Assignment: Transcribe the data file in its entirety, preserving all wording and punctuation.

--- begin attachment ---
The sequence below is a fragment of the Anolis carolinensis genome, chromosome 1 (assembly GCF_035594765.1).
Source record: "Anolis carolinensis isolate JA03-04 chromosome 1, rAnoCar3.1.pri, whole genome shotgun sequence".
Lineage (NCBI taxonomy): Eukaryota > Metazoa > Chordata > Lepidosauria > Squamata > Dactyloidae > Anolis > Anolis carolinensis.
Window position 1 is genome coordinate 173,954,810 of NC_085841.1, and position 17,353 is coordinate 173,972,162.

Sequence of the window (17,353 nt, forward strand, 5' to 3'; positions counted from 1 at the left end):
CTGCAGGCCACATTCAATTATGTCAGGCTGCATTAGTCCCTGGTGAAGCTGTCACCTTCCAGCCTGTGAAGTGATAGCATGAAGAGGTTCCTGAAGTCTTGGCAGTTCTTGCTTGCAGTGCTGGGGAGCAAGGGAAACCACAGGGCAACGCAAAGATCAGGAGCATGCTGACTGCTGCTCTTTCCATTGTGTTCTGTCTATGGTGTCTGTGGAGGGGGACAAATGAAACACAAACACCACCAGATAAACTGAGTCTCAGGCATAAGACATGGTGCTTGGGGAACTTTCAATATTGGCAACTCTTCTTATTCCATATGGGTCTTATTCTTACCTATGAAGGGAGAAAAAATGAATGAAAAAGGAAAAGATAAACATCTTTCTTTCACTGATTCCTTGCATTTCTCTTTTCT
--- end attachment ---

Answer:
The sequence below is a fragment of the Anolis carolinensis genome, chromosome 1 (assembly GCF_035594765.1).
Source record: "Anolis carolinensis isolate JA03-04 chromosome 1, rAnoCar3.1.pri, whole genome shotgun sequence".
Lineage (NCBI taxonomy): Eukaryota > Metazoa > Chordata > Lepidosauria > Squamata > Dactyloidae > Anolis > Anolis carolinensis.
Window position 1 is genome coordinate 173,954,810 of NC_085841.1, and position 17,353 is coordinate 173,972,162.

Sequence of the window (17,353 nt, forward strand, 5' to 3'; positions counted from 1 at the left end):
CTGCAGGCCACATTCAATTATGTCAGGCTGCATTAGTCCCTGGTGAAGCTGTCACCTTCCAGCCTGTGAAGTGATAGCATGAAGAGGTTCCTGAAGTCTTGGCAGTTCTTGCTTGCAGTGCTGGGGAGCAAGGGAAACCACAGGGCAACGCAAAGATCAGGAGCATGCTGACTGCTGCTCTTTCCATTGTGTTCTGTCTATGGTGTCTGTGGAGGGGGACAAATGAAACACAAACACCACCAGATAAACTGAGTCTCAGGCATAAGACATGGTGCTTGGGGAACTTTCAATATTGGCAACTCTTCTTATTCCATATGGGTCTTATTCTTACCTATGAAGGGAGAAAAAATGAATGAAAAAGGAAAAGATAAACATCTTTCTTTCACTGATTCCTTGCATTTCTCTTTTCT